COVID cases to drop dramatically this winter without Plan B, study suggests

Modelling has reportedly shown that COVID-19 cases will fall considerably before Christmas, allowing Brits to have a festive holiday season.

COVID cases to drop dramatically this winter without Plan B, study suggests
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Despite mounting pressure the UK has received to reintroduce COVID-19 restrictions, the government remains firm in its belief that cases will drop without the need to intervene.

Cases to decline without Plan B?

Doctor John Edmunds, a member of Sage and the sub-group SPI-M, explained that numbers are sure to decline sometime in the autumn but that they would most likely go back up in the spring. Plan B measures such as mandatory face masks, working from home and implementing vaccine passports have been advocated for by several health experts.

However, Health Secretary Sajid Javid, is confident that being vaccinated and taking daily precautions would be enough to ward off the virus. Professor Edmunds backs up Javid's claim by saying:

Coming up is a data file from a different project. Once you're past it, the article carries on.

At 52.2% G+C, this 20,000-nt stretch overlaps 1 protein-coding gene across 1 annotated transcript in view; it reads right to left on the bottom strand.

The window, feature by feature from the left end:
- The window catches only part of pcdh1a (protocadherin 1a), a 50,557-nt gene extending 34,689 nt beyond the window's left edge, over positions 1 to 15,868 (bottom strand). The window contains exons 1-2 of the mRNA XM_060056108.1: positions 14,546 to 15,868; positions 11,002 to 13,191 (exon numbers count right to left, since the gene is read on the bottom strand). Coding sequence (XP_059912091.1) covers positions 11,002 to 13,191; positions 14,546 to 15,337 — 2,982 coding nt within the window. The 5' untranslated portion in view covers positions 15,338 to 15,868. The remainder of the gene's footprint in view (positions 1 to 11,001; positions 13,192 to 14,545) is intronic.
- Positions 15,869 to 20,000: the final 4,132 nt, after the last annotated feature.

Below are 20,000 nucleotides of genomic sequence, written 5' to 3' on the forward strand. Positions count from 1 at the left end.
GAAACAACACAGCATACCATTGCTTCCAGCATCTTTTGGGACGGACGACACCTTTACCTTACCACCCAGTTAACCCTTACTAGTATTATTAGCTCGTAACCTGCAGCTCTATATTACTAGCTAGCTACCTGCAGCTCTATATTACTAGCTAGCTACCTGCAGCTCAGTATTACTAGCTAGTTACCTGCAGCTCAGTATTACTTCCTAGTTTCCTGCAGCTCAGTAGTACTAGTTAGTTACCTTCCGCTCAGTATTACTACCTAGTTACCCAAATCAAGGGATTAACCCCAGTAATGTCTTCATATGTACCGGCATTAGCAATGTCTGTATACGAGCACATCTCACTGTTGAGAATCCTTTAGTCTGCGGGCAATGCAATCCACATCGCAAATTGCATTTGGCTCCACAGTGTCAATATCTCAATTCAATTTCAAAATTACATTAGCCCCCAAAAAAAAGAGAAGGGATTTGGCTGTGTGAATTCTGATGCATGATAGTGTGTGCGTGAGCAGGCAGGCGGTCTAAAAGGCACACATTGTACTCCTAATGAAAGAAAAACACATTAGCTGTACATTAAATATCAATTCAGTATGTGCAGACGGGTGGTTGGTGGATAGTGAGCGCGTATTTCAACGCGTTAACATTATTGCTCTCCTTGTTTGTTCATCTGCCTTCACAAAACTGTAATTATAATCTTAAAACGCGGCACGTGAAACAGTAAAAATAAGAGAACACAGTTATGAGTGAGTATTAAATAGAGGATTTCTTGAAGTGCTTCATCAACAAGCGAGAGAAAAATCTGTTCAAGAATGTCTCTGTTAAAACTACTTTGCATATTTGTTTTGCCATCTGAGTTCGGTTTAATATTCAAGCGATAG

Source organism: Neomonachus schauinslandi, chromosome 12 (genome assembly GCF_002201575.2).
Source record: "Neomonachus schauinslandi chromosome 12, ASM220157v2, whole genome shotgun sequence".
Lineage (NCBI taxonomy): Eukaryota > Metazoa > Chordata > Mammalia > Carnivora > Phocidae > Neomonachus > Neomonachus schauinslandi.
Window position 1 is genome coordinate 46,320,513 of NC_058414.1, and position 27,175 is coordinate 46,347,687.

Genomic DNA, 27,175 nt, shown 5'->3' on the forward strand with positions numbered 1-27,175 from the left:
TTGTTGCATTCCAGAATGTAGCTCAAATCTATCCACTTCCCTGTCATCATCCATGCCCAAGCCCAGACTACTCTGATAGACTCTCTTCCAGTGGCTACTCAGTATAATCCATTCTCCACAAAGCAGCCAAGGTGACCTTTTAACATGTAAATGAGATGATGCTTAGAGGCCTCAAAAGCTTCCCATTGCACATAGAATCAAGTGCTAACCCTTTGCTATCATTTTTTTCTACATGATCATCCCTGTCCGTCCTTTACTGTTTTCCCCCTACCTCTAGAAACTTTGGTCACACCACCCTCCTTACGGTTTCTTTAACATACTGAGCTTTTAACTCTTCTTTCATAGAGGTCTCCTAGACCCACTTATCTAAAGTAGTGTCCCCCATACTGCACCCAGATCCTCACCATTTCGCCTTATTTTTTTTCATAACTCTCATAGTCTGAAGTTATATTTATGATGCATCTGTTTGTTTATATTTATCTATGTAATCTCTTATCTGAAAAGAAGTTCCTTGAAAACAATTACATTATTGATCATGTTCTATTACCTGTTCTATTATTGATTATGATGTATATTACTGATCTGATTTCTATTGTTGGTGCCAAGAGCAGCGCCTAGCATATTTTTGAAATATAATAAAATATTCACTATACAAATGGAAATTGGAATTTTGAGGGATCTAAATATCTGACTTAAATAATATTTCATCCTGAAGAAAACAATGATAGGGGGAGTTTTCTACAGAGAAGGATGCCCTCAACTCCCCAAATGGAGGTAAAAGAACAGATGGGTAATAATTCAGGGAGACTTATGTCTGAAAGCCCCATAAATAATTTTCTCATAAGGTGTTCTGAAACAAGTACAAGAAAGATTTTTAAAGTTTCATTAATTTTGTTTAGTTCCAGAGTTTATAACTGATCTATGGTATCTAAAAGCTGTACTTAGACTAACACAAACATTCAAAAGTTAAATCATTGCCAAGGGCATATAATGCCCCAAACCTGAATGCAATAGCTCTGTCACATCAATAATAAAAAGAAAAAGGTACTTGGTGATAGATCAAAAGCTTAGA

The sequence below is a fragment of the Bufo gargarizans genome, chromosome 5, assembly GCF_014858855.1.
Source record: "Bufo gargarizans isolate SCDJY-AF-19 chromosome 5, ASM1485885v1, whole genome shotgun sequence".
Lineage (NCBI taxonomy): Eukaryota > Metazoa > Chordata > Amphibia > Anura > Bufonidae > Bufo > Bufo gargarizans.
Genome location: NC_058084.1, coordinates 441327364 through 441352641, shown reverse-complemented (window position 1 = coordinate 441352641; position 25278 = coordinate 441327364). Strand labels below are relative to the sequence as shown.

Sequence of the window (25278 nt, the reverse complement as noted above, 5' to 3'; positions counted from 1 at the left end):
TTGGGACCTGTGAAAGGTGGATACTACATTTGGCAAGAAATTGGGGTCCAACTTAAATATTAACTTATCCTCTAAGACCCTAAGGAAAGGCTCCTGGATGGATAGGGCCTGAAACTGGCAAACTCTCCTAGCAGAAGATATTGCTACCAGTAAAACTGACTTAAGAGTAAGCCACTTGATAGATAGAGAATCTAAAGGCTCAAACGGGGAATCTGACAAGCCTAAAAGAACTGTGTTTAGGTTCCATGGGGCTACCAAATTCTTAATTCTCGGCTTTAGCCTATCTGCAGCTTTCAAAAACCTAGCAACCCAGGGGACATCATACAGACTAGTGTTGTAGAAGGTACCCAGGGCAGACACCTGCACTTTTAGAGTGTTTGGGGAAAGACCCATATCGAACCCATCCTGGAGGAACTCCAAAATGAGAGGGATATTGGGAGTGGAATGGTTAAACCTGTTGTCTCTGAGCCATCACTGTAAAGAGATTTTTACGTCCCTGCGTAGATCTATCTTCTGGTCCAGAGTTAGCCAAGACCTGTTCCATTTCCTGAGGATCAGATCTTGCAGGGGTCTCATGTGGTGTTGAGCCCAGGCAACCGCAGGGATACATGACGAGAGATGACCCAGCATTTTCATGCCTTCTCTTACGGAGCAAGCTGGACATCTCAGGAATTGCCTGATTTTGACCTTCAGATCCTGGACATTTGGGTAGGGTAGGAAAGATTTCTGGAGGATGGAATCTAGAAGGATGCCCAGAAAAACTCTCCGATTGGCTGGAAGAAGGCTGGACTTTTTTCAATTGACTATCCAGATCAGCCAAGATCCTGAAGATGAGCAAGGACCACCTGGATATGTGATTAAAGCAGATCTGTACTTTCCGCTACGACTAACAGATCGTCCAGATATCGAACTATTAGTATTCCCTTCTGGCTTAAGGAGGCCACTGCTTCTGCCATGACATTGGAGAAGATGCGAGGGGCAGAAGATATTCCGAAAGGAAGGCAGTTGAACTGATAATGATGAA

When we were doing the work about two weeks ago, the Health Secretary had made it very clear that the government was not planning to introduce Plan B in the near future.Our model was projecting that cases would start to decline some time in the autumn.

Before adding:

However, the model also suggests that cases may start to climb again in the spring, due to a combination of waning immunity and increased contacts.

Taking matters into our own hands

Amidst early modelling, others are not so convinced that a 'normal Christmas' awaits Brits. Peter Openshaw, a member of the New and Emerging Respiratory Virus Threats Advisory Group, said that current figures in the UK are completely unacceptable especially when compared to other parts of Europe.

As a result, he has been encouraging people to take matters into their own hands and practice safety measures without needing the government to impose them onto the public. This, according to him, is the only way to halt the spread of the virus and secure some form of normalcy to the holiday season we were once accustomed to.